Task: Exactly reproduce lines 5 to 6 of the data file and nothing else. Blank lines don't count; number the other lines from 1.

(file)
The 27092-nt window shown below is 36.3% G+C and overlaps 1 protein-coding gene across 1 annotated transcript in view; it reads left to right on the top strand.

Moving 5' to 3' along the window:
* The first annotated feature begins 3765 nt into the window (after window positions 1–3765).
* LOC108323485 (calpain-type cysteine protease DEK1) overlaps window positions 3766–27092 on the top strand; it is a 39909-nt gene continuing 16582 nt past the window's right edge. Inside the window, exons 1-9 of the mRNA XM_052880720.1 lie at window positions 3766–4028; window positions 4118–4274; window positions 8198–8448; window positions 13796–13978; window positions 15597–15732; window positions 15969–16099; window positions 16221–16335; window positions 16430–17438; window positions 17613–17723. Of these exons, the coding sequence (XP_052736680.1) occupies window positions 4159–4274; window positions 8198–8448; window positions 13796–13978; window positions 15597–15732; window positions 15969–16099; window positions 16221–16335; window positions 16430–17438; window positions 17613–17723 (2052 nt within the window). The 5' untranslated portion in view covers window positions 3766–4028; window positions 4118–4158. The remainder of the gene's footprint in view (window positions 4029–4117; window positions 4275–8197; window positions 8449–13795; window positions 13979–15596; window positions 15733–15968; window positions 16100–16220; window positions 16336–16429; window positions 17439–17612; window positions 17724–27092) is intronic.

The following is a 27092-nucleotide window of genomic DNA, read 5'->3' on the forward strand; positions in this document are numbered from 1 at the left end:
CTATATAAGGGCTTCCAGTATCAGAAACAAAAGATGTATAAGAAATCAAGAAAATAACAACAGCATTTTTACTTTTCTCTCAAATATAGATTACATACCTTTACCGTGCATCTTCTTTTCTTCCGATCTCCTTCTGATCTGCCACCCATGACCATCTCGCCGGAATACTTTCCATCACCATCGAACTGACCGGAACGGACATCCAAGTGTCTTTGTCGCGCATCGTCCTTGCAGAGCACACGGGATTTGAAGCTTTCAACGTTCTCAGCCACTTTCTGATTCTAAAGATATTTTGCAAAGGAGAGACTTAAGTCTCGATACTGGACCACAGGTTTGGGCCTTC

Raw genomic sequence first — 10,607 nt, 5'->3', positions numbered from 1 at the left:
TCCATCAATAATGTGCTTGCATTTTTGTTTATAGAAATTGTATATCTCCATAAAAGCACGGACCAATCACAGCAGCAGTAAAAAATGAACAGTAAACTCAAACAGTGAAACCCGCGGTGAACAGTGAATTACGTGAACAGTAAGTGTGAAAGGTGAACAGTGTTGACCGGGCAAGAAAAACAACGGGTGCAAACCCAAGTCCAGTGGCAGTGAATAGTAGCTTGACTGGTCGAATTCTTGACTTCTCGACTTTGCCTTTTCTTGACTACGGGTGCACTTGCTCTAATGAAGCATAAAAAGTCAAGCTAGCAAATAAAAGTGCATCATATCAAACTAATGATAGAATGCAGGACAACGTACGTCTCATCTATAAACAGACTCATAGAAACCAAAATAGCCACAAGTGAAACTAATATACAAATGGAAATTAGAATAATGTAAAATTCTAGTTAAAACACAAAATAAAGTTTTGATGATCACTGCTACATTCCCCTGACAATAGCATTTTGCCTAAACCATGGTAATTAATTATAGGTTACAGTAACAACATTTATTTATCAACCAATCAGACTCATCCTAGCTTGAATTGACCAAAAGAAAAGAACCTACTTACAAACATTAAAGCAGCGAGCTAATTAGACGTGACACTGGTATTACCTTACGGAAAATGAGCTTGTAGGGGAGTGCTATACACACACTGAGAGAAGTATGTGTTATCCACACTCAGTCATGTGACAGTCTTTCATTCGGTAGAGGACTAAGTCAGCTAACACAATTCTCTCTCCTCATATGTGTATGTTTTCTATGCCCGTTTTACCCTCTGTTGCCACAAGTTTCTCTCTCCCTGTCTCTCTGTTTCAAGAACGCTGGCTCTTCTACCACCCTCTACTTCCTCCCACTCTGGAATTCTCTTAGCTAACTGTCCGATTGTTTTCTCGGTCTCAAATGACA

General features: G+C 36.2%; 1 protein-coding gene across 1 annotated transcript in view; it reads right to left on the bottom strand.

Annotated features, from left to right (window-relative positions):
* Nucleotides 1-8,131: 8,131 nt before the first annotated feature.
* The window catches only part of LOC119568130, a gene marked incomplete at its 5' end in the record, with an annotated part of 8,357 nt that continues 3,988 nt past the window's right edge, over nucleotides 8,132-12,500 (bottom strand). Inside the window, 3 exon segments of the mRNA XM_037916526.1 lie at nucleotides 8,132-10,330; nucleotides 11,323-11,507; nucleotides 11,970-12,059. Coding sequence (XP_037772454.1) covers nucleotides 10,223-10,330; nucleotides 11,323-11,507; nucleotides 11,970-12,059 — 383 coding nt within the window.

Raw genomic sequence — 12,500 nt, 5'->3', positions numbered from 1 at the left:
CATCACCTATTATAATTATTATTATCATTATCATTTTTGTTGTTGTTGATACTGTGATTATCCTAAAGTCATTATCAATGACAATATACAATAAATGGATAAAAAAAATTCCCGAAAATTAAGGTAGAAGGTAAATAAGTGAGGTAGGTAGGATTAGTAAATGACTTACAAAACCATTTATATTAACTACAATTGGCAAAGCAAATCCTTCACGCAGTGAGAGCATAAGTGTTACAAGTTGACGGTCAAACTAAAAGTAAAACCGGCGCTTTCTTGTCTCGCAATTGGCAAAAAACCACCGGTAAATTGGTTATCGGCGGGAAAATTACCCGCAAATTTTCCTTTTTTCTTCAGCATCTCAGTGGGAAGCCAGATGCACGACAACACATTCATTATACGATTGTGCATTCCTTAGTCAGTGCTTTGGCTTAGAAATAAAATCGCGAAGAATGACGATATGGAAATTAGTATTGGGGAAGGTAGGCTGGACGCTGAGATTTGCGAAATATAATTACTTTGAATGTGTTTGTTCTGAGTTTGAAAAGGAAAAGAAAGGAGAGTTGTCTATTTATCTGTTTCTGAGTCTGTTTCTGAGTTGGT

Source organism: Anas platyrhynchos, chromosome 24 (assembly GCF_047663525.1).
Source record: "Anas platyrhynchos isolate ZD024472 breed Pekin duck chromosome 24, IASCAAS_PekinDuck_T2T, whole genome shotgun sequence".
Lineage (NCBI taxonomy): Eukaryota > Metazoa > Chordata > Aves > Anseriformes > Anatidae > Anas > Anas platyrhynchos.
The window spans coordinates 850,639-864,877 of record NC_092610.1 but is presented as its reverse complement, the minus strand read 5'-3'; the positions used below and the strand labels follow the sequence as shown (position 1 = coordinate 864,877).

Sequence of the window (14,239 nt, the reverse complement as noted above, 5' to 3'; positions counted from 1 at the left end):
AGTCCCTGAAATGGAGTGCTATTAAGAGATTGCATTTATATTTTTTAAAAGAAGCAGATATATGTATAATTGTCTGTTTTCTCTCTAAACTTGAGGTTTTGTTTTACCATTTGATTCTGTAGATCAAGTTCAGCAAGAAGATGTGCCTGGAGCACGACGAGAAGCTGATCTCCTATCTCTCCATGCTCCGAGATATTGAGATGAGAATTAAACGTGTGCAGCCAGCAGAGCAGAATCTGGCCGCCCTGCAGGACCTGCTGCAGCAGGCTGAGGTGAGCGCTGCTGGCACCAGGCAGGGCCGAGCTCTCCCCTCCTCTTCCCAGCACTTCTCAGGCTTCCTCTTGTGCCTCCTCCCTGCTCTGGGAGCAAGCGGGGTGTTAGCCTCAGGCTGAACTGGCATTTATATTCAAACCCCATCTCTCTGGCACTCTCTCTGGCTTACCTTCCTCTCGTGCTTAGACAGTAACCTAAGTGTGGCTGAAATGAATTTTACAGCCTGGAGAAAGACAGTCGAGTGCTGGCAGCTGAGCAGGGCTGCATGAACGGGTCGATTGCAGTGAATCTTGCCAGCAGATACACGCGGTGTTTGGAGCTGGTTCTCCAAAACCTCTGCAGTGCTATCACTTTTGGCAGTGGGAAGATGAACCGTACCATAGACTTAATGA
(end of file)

The following is a 27092-nucleotide window of genomic DNA, read 5'->3' on the forward strand; positions in this document are numbered from 1 at the left end:
CTATATAAGGGCTTCCAGTATCAGAAACAAAAGATGTATAAGAAATCAAGAAAATAACAACAGCATTTTTACTTTTCTCTCAAATATAGATTACATACCTTTACCGTGCATCTTCTTTTCTTCCGATCTCCTTCTGATCTGCCACCCATGACCATCTCGCCGGAATACTTTCCATCACCATCGAACTGACCGGAACGGACATCCAAGTGTCTTTGTCGCGCATCGTCCTTGCAGAGCACACGGGATTTGAAGCTTTCAACGTTCTCAGCCACTTTCTGATTCTAAAGATATTTTGCAAAGGAGAGACTTAAGTCTCGATACTGGACCACAGGTTTGGGCCTTC